Go back to article: Towards a more sonically inclusive museum practice: a new definition of the ‘sound object’

Events as objects within art history

So, if sound theorists are comfortable with this notion of sound as event rather than object, why insist on retaining the term ‘sound object’ within museology? Beyond the obvious reasoning that the vast majority of museums collect and display things called ‘objects’, there are other reasons to support the notion that museums have firmer ground than music upon which to stand in order to declare sound an object—in fact, there is a precedent within the history of painting for perceiving an artwork as simultaneously an object and an event.

In an article about the origins of the emergence of art forgery, art historian Alexander Nagel traces the beginnings of a shift within the western art world from what he calls a ‘copy culture’ (where copies of previous artworks are viewed as continuations of the previous object because their purpose is merely to educate viewers about what the image represents) to the era of the connoisseur, a period he suggests began in the fifteenth century, when artists began to assert themselves as unique creators possessing remarkable technical skills and aesthetic sense:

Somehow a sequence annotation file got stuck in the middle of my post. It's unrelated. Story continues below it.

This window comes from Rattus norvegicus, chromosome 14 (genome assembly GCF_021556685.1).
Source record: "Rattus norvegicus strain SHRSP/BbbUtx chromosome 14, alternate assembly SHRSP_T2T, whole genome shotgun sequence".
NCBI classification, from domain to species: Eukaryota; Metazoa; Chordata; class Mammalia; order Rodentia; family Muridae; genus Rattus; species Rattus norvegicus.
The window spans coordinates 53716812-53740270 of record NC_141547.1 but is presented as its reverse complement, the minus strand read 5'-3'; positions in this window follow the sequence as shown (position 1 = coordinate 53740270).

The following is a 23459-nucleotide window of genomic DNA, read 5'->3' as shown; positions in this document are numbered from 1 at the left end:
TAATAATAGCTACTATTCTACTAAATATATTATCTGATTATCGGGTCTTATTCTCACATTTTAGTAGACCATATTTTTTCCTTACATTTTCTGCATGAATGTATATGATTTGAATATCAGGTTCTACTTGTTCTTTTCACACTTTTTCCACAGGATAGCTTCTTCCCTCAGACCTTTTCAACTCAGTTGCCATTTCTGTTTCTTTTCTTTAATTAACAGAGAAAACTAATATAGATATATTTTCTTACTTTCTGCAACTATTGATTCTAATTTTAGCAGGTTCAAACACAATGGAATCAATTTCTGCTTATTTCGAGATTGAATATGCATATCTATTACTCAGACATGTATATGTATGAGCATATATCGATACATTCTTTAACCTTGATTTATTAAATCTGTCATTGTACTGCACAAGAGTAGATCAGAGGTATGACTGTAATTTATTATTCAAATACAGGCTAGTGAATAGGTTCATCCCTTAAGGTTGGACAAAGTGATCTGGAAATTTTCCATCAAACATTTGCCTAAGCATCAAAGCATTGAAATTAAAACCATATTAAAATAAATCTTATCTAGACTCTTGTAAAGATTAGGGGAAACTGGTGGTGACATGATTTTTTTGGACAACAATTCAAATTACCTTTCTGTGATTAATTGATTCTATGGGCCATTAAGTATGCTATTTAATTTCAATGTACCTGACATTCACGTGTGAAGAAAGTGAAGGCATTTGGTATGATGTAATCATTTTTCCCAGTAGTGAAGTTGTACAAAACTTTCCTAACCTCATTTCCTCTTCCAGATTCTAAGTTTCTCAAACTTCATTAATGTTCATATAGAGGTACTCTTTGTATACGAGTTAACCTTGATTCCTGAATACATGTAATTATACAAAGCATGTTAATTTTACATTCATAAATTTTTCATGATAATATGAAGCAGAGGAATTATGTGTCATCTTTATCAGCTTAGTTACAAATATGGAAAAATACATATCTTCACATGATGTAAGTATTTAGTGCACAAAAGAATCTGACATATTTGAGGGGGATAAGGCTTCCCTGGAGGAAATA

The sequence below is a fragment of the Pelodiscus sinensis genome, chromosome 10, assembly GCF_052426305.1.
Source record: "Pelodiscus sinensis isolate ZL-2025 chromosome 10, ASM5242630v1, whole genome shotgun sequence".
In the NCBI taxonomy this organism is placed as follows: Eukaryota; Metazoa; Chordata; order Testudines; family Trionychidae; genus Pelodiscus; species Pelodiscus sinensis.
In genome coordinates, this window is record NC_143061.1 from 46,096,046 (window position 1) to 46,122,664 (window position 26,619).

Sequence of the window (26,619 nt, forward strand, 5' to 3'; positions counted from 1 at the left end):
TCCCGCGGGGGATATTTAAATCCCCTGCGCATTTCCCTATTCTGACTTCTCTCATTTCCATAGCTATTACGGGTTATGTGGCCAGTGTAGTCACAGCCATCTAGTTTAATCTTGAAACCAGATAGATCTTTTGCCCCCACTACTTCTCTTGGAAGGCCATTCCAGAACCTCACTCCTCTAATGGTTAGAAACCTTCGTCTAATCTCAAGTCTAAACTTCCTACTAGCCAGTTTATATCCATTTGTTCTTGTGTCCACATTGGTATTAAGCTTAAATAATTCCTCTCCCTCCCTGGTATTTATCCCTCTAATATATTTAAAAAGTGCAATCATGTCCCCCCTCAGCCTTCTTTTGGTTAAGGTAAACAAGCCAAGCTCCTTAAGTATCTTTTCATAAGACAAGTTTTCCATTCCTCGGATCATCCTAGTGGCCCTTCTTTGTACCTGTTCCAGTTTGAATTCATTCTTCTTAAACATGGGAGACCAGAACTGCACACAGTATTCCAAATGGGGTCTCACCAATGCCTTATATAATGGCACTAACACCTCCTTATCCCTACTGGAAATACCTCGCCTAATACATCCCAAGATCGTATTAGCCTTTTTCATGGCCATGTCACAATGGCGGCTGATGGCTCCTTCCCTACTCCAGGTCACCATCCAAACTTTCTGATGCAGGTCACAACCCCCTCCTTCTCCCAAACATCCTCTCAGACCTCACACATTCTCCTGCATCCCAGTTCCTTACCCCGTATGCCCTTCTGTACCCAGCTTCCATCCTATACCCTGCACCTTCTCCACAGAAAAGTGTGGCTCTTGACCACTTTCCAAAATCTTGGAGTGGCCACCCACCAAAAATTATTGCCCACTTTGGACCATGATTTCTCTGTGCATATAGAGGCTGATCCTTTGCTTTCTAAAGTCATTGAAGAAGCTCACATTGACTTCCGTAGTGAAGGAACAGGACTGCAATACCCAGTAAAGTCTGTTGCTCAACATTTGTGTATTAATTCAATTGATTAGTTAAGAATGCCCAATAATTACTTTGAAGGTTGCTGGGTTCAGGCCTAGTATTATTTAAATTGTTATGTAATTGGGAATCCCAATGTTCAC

When images inhabit a copy culture, there is no room for forgery. Without a cult of the originally produced work, appreciated as a singular and unrepeatable performance – without a conception of the work as an event – forgery has no function… The emergence of art forgery presupposes a culture in which what matters above all is not the content a work of art transmits but the irreducible qualities that make this work an unrepeatable event. Eventually this conception of art would form the basis of a discipline called the History of Art, which devoted its energies to putting each artistic performance on a timeline, and to studying it as the product of an author and a historical moment (Nagel, 2004, emphasis mine).

Museums, those bastions of authentic objects and the aura that surrounds them as first described by Walter Benjamin (and discussed above), have embedded within the origins of their discipline the idea that objects are events and vice versa. In terms of a professional syntax, museums collect and display objects, which are also events – so why reinvent the wheel just because sounds are unseen events? The term ‘sound object’ is already in the aether, but at the moment it is primarily used within a discipline that finds it problematic at best and embarrassing at worst.

Component DOI: http://dx.doi.org/10.15180/170805/007